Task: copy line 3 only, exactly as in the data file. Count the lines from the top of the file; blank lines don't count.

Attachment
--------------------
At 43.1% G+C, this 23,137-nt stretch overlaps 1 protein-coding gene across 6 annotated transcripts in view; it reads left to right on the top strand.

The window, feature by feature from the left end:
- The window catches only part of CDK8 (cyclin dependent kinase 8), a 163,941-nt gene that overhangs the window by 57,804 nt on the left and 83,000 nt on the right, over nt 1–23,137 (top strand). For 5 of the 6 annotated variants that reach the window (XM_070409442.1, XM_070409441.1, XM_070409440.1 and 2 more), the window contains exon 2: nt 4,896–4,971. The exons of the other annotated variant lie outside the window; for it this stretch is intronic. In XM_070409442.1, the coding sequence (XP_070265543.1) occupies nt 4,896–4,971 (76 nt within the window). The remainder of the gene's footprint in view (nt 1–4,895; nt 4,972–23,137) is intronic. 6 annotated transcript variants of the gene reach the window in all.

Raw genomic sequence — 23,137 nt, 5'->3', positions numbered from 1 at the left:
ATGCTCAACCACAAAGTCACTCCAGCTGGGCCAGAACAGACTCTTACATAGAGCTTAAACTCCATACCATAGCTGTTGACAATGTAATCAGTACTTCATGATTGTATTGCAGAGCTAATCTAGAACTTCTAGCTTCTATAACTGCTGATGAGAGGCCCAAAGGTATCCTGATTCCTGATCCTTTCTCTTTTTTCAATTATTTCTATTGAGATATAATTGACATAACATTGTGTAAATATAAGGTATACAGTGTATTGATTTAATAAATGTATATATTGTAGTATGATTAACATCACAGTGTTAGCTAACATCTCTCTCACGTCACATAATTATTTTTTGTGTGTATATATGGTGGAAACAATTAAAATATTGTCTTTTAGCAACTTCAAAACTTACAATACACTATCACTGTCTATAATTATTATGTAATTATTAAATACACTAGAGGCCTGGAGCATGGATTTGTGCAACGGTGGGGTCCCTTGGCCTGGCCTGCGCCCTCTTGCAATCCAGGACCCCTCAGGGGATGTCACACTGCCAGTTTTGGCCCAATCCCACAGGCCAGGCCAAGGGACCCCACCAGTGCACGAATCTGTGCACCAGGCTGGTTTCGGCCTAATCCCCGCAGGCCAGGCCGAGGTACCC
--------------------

- The window catches only part of CDK8 (cyclin dependent kinase 8), a 163,941-nt gene that overhangs the window by 57,804 nt on the left and 83,000 nt on the right, over nt 1–23,137 (top strand). For 5 of the 6 annotated variants that reach the window (XM_070409442.1, XM_070409441.1, XM_070409440.1 and 2 more), the window contains exon 2: nt 4,896–4,971. The exons of the other annotated variant lie outside the window; for it this stretch is intronic. In XM_070409442.1, the coding sequence (XP_070265543.1) occupies nt 4,896–4,971 (76 nt within the window). The remainder of the gene's footprint in view (nt 1–4,895; nt 4,972–23,137) is intronic. 6 annotated transcript variants of the gene reach the window in all.